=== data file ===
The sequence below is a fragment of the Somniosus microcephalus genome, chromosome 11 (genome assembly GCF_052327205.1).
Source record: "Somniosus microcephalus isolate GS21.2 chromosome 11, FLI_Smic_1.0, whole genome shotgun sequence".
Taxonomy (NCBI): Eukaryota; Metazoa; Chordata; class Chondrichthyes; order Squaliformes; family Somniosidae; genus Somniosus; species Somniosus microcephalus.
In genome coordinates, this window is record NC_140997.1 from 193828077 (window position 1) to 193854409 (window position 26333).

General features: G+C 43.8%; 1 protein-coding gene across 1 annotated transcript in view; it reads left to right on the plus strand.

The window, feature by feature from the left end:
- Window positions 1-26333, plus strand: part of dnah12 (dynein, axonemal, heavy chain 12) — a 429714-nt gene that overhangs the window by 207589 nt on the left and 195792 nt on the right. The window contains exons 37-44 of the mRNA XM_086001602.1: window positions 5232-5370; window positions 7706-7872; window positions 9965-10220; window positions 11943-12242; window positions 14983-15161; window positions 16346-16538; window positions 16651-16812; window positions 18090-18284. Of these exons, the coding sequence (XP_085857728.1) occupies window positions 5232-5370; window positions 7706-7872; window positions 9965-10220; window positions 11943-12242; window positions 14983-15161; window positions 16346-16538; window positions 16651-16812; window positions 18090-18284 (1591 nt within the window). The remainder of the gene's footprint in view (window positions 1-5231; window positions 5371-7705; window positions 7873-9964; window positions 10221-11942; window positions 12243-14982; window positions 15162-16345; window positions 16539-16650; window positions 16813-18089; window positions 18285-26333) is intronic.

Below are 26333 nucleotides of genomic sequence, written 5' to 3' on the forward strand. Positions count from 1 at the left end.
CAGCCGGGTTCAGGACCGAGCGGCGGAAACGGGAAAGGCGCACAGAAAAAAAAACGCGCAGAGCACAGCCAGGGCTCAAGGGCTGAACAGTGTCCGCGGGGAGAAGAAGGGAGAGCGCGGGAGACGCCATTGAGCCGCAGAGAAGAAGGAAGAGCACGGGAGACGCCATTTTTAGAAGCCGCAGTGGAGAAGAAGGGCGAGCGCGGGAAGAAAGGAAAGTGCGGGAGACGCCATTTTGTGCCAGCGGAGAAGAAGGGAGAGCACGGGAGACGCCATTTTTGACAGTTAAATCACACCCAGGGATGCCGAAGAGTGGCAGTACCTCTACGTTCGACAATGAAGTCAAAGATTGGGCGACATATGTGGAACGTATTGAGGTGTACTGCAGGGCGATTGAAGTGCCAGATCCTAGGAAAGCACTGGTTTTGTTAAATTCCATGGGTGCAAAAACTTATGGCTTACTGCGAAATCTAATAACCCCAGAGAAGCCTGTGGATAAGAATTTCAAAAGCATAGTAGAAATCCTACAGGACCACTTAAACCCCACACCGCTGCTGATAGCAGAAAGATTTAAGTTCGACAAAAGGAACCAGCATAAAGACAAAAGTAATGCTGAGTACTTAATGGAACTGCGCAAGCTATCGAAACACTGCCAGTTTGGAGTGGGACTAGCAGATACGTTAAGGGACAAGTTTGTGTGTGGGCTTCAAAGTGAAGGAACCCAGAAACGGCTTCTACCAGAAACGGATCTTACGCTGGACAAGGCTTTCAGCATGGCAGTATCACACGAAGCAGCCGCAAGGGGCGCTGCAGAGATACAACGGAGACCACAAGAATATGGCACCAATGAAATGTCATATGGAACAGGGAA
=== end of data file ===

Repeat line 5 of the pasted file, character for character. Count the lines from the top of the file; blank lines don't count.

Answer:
General features: G+C 43.8%; 1 protein-coding gene across 1 annotated transcript in view; it reads left to right on the plus strand.